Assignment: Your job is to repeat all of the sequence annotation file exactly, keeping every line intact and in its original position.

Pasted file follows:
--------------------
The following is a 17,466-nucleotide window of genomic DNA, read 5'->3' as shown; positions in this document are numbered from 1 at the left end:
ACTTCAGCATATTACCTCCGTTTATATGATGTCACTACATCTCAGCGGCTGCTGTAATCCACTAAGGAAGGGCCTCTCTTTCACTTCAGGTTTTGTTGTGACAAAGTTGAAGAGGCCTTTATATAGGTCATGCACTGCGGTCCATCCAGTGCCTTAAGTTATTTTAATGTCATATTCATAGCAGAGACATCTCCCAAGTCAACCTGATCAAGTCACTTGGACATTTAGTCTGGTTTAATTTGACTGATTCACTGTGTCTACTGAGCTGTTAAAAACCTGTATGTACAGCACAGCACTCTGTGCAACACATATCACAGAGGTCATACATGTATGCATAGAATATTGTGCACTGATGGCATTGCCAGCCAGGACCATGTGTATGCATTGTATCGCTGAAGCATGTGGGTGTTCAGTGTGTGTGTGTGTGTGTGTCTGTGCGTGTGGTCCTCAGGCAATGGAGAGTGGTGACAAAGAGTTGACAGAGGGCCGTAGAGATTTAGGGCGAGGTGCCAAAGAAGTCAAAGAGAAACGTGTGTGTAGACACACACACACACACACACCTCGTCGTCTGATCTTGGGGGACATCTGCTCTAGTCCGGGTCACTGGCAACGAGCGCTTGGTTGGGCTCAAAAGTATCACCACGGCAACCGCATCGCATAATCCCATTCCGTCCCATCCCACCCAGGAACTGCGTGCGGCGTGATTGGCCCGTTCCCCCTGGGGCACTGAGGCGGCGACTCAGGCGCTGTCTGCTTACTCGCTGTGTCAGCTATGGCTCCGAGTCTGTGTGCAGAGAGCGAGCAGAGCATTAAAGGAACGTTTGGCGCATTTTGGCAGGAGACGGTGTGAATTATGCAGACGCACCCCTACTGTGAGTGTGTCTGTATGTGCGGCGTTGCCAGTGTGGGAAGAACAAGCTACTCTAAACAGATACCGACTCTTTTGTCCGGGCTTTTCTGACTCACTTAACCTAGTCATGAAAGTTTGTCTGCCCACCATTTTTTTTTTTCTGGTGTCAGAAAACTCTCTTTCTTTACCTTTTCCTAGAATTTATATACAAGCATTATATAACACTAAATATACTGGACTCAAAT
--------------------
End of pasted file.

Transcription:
The following is a 17,466-nucleotide window of genomic DNA, read 5'->3' as shown; positions in this document are numbered from 1 at the left end:
ACTTCAGCATATTACCTCCGTTTATATGATGTCACTACATCTCAGCGGCTGCTGTAATCCACTAAGGAAGGGCCTCTCTTTCACTTCAGGTTTTGTTGTGACAAAGTTGAAGAGGCCTTTATATAGGTCATGCACTGCGGTCCATCCAGTGCCTTAAGTTATTTTAATGTCATATTCATAGCAGAGACATCTCCCAAGTCAACCTGATCAAGTCACTTGGACATTTAGTCTGGTTTAATTTGACTGATTCACTGTGTCTACTGAGCTGTTAAAAACCTGTATGTACAGCACAGCACTCTGTGCAACACATATCACAGAGGTCATACATGTATGCATAGAATATTGTGCACTGATGGCATTGCCAGCCAGGACCATGTGTATGCATTGTATCGCTGAAGCATGTGGGTGTTCAGTGTGTGTGTGTGTGTGTGTCTGTGCGTGTGGTCCTCAGGCAATGGAGAGTGGTGACAAAGAGTTGACAGAGGGCCGTAGAGATTTAGGGCGAGGTGCCAAAGAAGTCAAAGAGAAACGTGTGTGTAGACACACACACACACACACACCTCGTCGTCTGATCTTGGGGGACATCTGCTCTAGTCCGGGTCACTGGCAACGAGCGCTTGGTTGGGCTCAAAAGTATCACCACGGCAACCGCATCGCATAATCCCATTCCGTCCCATCCCACCCAGGAACTGCGTGCGGCGTGATTGGCCCGTTCCCCCTGGGGCACTGAGGCGGCGACTCAGGCGCTGTCTGCTTACTCGCTGTGTCAGCTATGGCTCCGAGTCTGTGTGCAGAGAGCGAGCAGAGCATTAAAGGAACGTTTGGCGCATTTTGGCAGGAGACGGTGTGAATTATGCAGACGCACCCCTACTGTGAGTGTGTCTGTATGTGCGGCGTTGCCAGTGTGGGAAGAACAAGCTACTCTAAACAGATACCGACTCTTTTGTCCGGGCTTTTCTGACTCACTTAACCTAGTCATGAAAGTTTGTCTGCCCACCATTTTTTTTTTTCTGGTGTCAGAAAACTCTCTTTCTTTACCTTTTCCTAGAATTTATATACAAGCATTATATAACACTAAATATACTGGACTCAAAT